The introduction of body-worn cameras would provide the evidence and material that will allow for a better level of prosecutions of those who assault members of An Garda Síochána. It also would provide much-needed evidence and extra vigilance for those who may, unfortunately, want to take cases against the odd member of the force. The introduction of this equipment is long overdue. Over the past number of months and, indeed, the past couple of years, we have seen a firework shot in the face of a member of An Garda Síochána on one of the capital city's main thoroughfares and we have seen repeated attempts to prosecute people who have assaulted gardaí held up due to the lack of evidence or inconsistency in evidence. The ability to refer consistently and constantly to footage obtained through body-worn cameras of the activities of all uniformed members of the force is vitally important.

I understand completely the concerns that have been raised by a certain element within civic society regarding data protection, vigilance and various other concerns to do with civil liberties. I fundamentally believe, however, that the systems in place in other jurisdictions give us not just the legislative but also the practical and operational examples to ensure the cameras are introduced here in a manner that is of benefit to everyone. If we truly believe in safer, stronger communities, it is vital that the people who protect those communities and are at their heart, namely, the members of An Garda Síochána, are themselves given the fullest protection. That is why I am asking the Minister not just for an update but for a commitment to the speedy introduction of these devices.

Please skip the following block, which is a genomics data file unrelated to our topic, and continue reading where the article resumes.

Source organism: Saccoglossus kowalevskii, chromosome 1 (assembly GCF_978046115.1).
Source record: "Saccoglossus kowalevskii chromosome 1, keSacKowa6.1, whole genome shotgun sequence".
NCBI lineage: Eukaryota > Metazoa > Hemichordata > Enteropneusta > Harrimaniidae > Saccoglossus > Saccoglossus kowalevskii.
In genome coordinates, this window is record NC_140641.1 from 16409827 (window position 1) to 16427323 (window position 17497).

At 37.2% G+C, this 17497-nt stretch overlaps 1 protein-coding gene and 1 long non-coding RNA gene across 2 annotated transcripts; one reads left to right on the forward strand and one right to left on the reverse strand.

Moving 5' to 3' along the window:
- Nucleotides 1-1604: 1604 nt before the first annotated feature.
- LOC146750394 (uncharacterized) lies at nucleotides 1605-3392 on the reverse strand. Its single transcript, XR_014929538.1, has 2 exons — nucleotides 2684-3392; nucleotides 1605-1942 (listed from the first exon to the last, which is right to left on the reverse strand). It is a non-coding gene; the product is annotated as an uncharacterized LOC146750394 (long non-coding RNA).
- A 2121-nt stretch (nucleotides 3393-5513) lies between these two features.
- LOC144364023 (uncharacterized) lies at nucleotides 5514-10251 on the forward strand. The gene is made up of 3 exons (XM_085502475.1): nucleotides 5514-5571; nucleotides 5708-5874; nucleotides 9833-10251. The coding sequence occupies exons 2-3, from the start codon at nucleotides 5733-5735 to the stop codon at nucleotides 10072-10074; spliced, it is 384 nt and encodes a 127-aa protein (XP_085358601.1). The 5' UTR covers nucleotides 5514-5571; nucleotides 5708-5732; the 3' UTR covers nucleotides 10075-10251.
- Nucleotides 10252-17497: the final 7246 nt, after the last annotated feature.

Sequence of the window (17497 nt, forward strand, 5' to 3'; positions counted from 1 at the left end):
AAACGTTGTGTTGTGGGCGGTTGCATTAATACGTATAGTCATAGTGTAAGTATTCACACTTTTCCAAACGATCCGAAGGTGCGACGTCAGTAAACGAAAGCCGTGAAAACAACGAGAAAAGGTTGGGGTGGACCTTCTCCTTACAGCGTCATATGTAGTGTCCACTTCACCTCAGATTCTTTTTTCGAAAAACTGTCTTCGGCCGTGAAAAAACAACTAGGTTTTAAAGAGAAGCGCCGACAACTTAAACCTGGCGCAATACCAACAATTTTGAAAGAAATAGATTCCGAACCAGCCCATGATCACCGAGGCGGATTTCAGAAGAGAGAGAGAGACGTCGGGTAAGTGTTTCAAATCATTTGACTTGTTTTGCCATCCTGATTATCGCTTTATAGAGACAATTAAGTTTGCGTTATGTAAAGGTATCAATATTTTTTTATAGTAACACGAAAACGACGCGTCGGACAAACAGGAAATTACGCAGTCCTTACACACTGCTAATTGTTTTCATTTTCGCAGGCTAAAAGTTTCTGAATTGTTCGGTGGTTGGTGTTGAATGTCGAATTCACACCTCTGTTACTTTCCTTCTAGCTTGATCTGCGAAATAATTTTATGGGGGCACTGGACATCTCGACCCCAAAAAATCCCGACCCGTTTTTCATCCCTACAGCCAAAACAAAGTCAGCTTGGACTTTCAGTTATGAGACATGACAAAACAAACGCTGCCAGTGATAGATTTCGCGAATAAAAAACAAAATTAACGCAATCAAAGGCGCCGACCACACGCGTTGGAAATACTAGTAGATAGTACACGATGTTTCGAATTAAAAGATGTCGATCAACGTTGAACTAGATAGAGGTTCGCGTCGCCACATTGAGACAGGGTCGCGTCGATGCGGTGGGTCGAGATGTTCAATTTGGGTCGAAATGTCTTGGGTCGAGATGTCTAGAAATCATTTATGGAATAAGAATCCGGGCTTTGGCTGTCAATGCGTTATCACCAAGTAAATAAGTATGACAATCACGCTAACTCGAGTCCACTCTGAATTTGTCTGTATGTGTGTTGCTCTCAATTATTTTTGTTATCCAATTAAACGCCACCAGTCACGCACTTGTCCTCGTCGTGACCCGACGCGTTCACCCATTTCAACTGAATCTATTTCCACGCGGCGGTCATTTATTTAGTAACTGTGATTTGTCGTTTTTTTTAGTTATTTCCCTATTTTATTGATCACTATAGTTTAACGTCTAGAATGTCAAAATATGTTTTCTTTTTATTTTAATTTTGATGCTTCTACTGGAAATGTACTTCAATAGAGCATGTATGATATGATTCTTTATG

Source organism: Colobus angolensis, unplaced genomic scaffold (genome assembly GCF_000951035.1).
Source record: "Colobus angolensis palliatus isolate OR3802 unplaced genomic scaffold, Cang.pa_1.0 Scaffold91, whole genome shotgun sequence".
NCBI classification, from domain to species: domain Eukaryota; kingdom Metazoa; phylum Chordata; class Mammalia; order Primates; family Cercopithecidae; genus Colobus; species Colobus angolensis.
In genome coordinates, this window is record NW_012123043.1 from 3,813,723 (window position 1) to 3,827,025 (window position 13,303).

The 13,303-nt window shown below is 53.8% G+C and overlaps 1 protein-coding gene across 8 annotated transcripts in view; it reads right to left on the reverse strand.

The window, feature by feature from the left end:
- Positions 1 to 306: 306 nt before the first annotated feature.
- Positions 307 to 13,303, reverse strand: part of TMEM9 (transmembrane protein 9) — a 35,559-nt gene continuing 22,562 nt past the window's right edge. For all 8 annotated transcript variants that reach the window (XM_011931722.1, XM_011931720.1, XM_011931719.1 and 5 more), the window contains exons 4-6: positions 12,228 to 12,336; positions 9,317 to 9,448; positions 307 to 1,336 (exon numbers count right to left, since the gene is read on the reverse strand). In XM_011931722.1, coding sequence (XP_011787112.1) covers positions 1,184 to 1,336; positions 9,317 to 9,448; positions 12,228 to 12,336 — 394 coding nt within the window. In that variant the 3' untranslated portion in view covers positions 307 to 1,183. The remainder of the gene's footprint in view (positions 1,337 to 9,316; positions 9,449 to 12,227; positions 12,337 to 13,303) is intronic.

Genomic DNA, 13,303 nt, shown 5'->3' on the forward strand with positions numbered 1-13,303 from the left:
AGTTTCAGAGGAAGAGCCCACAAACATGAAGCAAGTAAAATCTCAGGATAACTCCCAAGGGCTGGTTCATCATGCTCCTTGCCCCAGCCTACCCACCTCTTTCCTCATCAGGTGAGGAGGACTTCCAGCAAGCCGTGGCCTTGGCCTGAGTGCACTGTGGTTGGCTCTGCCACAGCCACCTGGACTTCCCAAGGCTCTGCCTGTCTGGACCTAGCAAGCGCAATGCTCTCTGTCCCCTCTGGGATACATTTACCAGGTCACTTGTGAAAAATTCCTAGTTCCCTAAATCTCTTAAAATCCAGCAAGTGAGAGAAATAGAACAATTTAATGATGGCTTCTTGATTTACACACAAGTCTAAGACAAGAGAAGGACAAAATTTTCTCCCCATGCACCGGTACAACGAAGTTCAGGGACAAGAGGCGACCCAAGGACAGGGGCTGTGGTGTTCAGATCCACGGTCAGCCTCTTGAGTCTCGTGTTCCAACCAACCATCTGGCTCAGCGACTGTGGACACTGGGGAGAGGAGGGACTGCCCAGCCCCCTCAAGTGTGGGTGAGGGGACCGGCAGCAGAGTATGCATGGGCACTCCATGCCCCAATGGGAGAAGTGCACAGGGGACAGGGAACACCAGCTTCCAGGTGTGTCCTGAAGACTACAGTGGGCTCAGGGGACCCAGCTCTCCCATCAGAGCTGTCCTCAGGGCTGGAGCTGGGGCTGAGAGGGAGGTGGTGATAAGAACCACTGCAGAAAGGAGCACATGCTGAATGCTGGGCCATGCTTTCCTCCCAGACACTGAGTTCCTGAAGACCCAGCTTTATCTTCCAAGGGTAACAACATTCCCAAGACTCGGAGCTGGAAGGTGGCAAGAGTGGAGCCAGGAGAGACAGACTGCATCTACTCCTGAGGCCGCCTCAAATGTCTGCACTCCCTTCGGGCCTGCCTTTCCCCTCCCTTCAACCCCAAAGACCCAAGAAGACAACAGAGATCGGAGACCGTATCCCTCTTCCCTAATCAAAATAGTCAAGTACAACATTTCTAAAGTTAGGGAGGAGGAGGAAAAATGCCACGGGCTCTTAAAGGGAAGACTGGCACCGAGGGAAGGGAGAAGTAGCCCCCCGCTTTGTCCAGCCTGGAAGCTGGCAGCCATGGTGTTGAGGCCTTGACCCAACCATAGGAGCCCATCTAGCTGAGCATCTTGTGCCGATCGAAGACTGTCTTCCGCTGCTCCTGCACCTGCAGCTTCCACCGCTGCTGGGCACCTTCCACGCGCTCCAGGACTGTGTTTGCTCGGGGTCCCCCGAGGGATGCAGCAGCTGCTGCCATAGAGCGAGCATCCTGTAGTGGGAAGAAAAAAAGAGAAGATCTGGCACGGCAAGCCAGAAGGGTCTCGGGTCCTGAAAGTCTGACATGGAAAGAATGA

I thank the Deputy for raising this issue. As he said, the deployment of body-worn cameras by An Garda Síochána has been sought for some time. The recommendation in this regard was made by the Commission on the Future of Policing in Ireland in September 2018 and work commenced on the legislation in March 2019. The Deputy has raised the issue many times in the Dáil and I know he is keen to make sure the provisions are introduced as quickly as possible.

Justice Plan 2022, which I published this week, commits to the publication of the Garda Síochána (digital recording) Bill, which relates to Garda powers to use modern digital technology, including body-worn cameras, automatic number plate recognition, ANPR, and CCTV, with a view to enactment by the Oireachtas. There were three parliamentary questions earlier this evening on CCTV, which shows the legislation is extremely important for many reasons. I secured Government agreement for the general scheme of the Bill on 29 April 2021. It was then sent to the Office of the Parliamentary Counsel for formal drafting, which is continuing. It is my intention to publish the Bill in the second quarter of 2022 - in a matter of weeks, in fact - with a view to its passage through the Oireachtas later this year.